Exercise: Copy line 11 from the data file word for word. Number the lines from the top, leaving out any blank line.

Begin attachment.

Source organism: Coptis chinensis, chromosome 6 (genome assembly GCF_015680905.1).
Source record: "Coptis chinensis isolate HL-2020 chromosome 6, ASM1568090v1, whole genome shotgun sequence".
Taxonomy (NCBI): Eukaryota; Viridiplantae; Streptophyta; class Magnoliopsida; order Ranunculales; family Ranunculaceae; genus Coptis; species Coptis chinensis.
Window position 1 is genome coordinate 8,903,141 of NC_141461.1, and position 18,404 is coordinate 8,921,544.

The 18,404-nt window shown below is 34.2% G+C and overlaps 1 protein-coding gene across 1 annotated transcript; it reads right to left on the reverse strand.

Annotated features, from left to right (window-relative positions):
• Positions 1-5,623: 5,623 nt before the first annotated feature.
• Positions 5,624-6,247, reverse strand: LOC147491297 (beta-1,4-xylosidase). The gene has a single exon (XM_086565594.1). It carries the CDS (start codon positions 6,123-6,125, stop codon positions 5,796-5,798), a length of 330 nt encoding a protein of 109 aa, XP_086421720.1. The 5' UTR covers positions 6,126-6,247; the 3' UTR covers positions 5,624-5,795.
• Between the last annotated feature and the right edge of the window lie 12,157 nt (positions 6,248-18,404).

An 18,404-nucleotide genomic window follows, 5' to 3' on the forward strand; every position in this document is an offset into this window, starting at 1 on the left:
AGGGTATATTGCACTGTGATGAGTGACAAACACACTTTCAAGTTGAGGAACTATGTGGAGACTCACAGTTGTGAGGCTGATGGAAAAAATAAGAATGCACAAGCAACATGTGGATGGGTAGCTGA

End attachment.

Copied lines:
AGGGTATATTGCACTGTGATGAGTGACAAACACACTTTCAAGTTGAGGAACTATGTGGAGACTCACAGTTGTGAGGCTGATGGAAAAAATAAGAATGCACAAGCAACATGTGGATGGGTAGCTGA